Other Infections

Hospitalizations Due to Hepatitis A Declining in the U.S., CDC Study Finds

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Rates of hospitalization related to hepatitis A virus (HAV) infection decreased in the U.S. from 2002 to 2011, possibly attributable to changing demographics and wider use of the hepatitis A vaccine, researchers reported in the September 29 edition of Hepatology.

Hepatitis A is transmitted through contaminated food and water via the fecal-oral route. While infected people typically recover and do not develop chronic infection (as with hepatitis B or C), it can cause severe acute liver injury, especially in older people and those with other, chronic liver diseases.

Melissa Collier and colleagues from the Division of Viral Hepatitis at the Centers for Disease Control and Prevention (CDC) used National Inpatient Survey discharge data to assess changes in primary hepatitis A hospitalization rates in the U.S. between 2002 and 2011, including changes in demographics, secondary discharge diagnoses, and factors affecting hospitalization duration.

They found that rates of hospitalization for hepatitis A as a principal diagnosis decreased from 0.72 per 100,000 persons in 2000 to 0.29 per 100,000 in 2011. The average age of hospitalized patients increased from 37.6 to 45.5 years, and the percentage of hepatitis A hospitalizations covered by Medicare nearly doubled. No changes were seen, however, in the length of hospital stays or the likelihood of dying from hepatitis A while hospitalized.

"Persons hospitalized for hepatitis A in recent years are older and more likely to have liver diseases and other comorbid medical conditions," the study authors concluded. "Hepatitis A disease and resulting hospitalizations could be prevented through adult vaccination."

Below is an edited excerpt from a media advisory issued by Wiley, publisher of Hepatology, describing the research and its findings.

Hepatitis A Hospitalization Rate Declines in U.S.

November 6, 2014 -- New research reports that the rate of hospitalization due to hepatitis A virus (HAV) infection has significantly declined in the U.S. from 2002 to 2011. Findings published in Hepatology, a journal of the American Associationfor the Study of Liver Diseases, show that older patients and those with chronic liver disease are most likely to be hospitalized for HAV. Vaccination of adults with chronic liver disease may prevent infection with hepatitis A and the need for hospitalization.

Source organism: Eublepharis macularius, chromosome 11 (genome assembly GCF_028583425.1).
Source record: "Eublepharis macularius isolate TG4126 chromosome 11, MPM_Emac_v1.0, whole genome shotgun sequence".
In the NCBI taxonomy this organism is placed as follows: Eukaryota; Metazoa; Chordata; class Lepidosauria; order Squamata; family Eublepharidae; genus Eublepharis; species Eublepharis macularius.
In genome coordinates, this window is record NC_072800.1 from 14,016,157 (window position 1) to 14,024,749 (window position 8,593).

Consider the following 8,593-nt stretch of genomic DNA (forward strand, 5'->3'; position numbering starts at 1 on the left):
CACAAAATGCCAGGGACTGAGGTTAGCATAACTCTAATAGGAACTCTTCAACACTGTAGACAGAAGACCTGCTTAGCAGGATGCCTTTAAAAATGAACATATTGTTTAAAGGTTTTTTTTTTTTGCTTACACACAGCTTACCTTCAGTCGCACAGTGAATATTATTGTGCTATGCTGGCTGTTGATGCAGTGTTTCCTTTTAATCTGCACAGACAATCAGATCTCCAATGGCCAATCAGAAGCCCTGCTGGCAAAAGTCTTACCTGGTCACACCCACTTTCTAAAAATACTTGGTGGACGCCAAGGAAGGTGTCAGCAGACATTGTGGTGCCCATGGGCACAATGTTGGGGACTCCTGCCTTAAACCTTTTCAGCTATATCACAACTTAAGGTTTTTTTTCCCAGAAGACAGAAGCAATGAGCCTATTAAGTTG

The World Health Organization (WHO) estimates that each year 1.4 million individuals worldwide are infected with HAV -- a viral liver disease that is transmitted by ingesting contaminated food or water, or direct contact with someone infected with the virus. While cases of HAV infection have decreased by 90% in the U.S. over the past two decades, there are still about 2,000 new cases each year according to the Centers for Disease Control and Prevention (CDC).

The study led by Dr. Melissa Collier from the Division of Viral Hepatitis at the CDC in Atlanta, Georgia, the present study examines trends in HAV-related hospitalizations in the U.S. Using the National Inpatient Survey discharge data, researchers identified patients hospitalized for primary hepatitis A in the U.S. between 2002 and 2011.

Results show that the rate of hospitalization for HAV infection as a principal diagnosis decreased from 0.72 to 0.29 per 100,000 cases during the study period. During the same time period the average age of hospitalized patients increased from 38 to 46 years, with the percentage of HAV-related hospitalizations covered by Medicare also increasing from 12% to 23%.

Additional analysis found an increase in accompanying diseases (comorbidities) that include liver disease, hypertension, heart disease, metabolic syndromes, and chronic kidney disease. The research team did not report any changes in the length of hospitalization or in-hospital deaths due to hepatitis A, though patients with liver disease required longer hospital stays.

This study found hospitalizations due to illness from hepatitis A have declined. However, this disease seems to be more troublesome for older patients and those with liver disease or other chronic conditions. The authors note that adult vaccination may help prevent hepatitis A and suggest that clinicians consider vaccinating patients in high risk groups.

11/19/14

Reference

MG Collier, X Tong, and F Xu. Hepatitis A hospitalizations in the United States, 2002-2011. Hepatology. September 29, 2014 (Epub ahead of print).

Other Source

Wiley. Hepatitis A Hospitalization Rate Declines in U.S. Media advisory. November 6, 2014.